There is a lot written and spoken about the South of Pembrokeshire, from it’s beautiful soft sandy beaches, abundant visitor attractions and quaint seaside towns.
But what about the North of Pembrokeshire? – What delights are on offer to the North of this county?
There is spectacular scenery and a rugged coastline and therefore walkers and cyclists visit this part of Pembrokeshire throughout the year. They come to challenge themselves and find adventure in this naturally idyllic playground.
At the top of the county there is St Dogmaels, the beginning of the 186 miles of Pembrokeshire coastline providing a great place to view the beautiful rugged landscape and sandy beaches and coves. From a small team of men in 1965 carving out footpaths to enable locals and visitors to experience this coastline, to present day, where you can explore the footpaths in a 360-virtual tour on Google Street View, you could say we’ve come a long way! Walk the Coast path at www.pembrokeshirecoast.wales/trekker. St Dogmaels sits beside the river Teifi estuary and is a small village on the northern border of Pembrokeshire close to the market town of Cardigan at the point where Pembrokeshire meets Ceredigion.
Travelling South along the coast road is Newport, situated between the Preseli Hills and the Nevern estuary, which teems with birds and other wildlife. There is a mile-long beach, Treath Mawr, with golden sands and dunes making this a popular small and uncommercialised tourist resort. A second beach on the South side of the estuary called The Parrog, is a favorable place for those who enjoy boating.
Dominating the landscape from Newport is Carn ingli, (Mountain of Angels), 347 metres high, with ruins of an Iron Age village with incredible views, steeped in legendary tales.
Visit Castell Henllys, an Iron Age village which inspires children of all ages with lessons in history which are recreated and bought to life providing a greater understanding. Discover how the Celts lived and worked, what they ate and how they dressed. There are lots of activities to take part in from bread making, clay modelling to fire lighting.
The Mynydd Preseli or the Preseli Hills lie within the Pembrokeshire National Park and the highest point in Pembrokeshire is ‘Foel Cwmcerwyn’ which is 536m high. These hills are covered in moorland and support sporting events and industry with sheep farming and a reduced amount of forestry. Across the Preseli Hills there is a rich sprinkling of prehistoric stones, Bronze Age remains and other artefacts to discover.
In contrast, there is the Gwaun Valley – a deep ridge forged by the last Ice Age, now providing a lush green valley, with a couple of gardens open to the public and breweries. The family owned Gwaun Valley Brewery is well worth a visit, using the fresh Spring water from the hills to make their real ales and the brewery grain being fed to the farmyard pigs.
Fishguard is a typical fishing village and is split into two halves; one is the main town which is on the cliff top and the other being Lower Town which has a collection of quayside cottages. Lower Town was a local port trading in goods such as limestone and coal. It also had a small fleet of fishermen catching herring and pilchards. In 1797, 1400 French soldiers landed in West Wales. It took just 2 days for the French to surrender with the town heroine Jemima Nicholas capturing 12 French soldiers single handedly. There is a tapestry displayed in the towns Library depicting Fishguards last invasion. Fishguard is a favorite place for kayaking with local company kayak – King providing tours around the coastline. Watch the Stena Line in the waterway as it sails twice a day to Rosslare in Ireland from Fishguard.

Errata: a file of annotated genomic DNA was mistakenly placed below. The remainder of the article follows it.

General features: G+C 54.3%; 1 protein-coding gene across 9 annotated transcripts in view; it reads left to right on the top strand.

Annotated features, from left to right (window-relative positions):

Following the coastal road from Fishguard, there is the pretty coastal village of Trefin, a small inlet with a café and The Ship Inn. Trefin is well known as the home village of Catatonia’s - Cerys Matthews. Just down from Trefin is Abereiddy a small hamlet just 5 miles from St David’s and home to the Red Bull Diving World series at the famous Blue Lagoon.
North Pembrokeshire is also home to the smallest city in the UK, granted city status in the 16th century. St David’s was founded by the Welsh patron saint in the 5th Century. It was said that two pilgrimages to St David’s was equal to one pilgrimage to Rome. Looking at St David’s cathedral you may feel that it is oddly placed, hidden within a valley, and not placed high towering over the community like most buildings of stature. It was said that the original monastery was built in this location to protect it from invaders and from harsh Winter weather.
From St David’s boat trips, can be purchased to see the beauty of Ramsey Island, the gorges and sea caves and the abundant supply of seals, seabirds and maybe a dolphin or two.
Adventure into North Pembrokeshire for a holiday with a difference.
North Pembrokeshire has many events throughout the year, here are just a few: -
May - Tour of Pembrokeshire – Two days of cycling with climbs and descents ranging in differing miles to suit all cyclists, taking in the fantastic countryside.
May - Preseli Beast Run – an off road/fell running race in the heart of the Preseli Hills. Can you tame the beast?
June - Fish Week – There are great opportunities to eat out at many of the local eateries, watch cooking demonstrations and then dance to live music. There are fishing competitions, kayaking, crab catching and coasteering to try.
There are farmer’s markets in St Dogmaels on Tuesdays, Fishguard on Saturday, and St David’s on a Thursday.